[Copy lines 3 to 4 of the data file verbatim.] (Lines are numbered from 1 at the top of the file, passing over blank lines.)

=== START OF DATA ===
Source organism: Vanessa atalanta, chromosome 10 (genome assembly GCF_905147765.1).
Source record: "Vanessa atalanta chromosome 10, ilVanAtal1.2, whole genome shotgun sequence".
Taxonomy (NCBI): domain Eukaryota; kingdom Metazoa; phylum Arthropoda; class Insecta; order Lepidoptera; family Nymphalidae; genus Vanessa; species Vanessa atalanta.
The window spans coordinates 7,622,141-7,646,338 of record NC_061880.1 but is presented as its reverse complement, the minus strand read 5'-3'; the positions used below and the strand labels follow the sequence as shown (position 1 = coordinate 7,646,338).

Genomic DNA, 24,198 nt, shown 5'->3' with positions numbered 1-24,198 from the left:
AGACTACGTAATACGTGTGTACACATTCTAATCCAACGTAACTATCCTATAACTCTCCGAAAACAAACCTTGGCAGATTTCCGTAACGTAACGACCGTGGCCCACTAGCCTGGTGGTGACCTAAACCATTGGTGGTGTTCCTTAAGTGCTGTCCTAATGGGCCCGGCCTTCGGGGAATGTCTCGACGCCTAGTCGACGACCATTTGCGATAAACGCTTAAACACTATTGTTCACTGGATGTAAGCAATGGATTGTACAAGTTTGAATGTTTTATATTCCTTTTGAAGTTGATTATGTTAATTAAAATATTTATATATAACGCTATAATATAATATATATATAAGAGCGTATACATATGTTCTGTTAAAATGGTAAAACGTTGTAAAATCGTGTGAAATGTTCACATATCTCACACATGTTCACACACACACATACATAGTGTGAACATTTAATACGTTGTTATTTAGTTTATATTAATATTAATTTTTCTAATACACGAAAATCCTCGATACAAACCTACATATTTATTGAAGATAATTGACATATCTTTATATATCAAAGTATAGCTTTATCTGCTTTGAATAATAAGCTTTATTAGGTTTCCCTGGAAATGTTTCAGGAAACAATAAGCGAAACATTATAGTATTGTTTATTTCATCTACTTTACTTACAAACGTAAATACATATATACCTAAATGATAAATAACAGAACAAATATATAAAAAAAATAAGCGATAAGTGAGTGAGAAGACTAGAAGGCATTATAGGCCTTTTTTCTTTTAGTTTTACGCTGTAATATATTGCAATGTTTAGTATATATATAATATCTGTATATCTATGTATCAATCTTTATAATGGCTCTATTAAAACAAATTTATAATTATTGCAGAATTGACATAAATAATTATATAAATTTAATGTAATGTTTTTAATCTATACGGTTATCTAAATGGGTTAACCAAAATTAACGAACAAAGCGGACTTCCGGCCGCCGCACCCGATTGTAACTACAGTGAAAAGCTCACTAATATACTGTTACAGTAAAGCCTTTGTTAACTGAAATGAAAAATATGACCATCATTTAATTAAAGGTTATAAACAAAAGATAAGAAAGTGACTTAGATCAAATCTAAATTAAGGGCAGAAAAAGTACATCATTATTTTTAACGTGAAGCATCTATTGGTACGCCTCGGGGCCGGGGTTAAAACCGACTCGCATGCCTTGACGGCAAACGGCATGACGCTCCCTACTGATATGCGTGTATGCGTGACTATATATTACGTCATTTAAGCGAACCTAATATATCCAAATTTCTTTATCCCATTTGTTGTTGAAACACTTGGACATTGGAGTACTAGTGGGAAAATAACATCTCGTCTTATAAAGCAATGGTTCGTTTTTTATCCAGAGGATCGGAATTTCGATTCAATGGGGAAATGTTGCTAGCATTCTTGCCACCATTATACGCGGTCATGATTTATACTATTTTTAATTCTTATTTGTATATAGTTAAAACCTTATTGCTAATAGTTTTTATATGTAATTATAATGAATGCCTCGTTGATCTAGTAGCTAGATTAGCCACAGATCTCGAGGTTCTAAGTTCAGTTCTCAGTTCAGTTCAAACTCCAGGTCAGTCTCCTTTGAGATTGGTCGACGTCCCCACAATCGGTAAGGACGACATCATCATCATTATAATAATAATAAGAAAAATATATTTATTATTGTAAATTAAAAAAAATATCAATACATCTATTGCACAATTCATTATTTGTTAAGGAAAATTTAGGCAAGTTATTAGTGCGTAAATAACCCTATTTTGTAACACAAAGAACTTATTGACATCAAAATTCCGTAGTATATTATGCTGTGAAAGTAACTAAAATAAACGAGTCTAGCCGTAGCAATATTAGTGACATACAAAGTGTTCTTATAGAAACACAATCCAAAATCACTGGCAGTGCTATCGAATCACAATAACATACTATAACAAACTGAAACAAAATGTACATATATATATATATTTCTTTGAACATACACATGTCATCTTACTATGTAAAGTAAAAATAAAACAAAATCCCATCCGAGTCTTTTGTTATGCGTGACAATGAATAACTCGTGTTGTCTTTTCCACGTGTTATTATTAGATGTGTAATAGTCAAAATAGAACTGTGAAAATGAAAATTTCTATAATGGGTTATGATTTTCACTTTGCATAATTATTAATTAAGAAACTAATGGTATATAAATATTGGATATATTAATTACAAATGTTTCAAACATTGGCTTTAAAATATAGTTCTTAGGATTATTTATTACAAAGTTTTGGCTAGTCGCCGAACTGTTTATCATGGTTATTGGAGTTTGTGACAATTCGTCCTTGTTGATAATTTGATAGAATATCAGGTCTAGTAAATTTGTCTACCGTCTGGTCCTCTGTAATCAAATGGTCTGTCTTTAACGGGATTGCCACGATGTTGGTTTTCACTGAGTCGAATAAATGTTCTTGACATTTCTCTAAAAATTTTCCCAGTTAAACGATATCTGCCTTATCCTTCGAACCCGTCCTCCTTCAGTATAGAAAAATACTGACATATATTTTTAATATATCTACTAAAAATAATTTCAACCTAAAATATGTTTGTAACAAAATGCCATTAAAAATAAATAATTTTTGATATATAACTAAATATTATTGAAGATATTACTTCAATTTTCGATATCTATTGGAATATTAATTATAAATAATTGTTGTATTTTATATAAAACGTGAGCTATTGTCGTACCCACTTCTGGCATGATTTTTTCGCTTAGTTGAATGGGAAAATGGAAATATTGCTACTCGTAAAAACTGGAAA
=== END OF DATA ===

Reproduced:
Taxonomy (NCBI): domain Eukaryota; kingdom Metazoa; phylum Arthropoda; class Insecta; order Lepidoptera; family Nymphalidae; genus Vanessa; species Vanessa atalanta.
The window spans coordinates 7,622,141-7,646,338 of record NC_061880.1 but is presented as its reverse complement, the minus strand read 5'-3'; the positions used below and the strand labels follow the sequence as shown (position 1 = coordinate 7,646,338).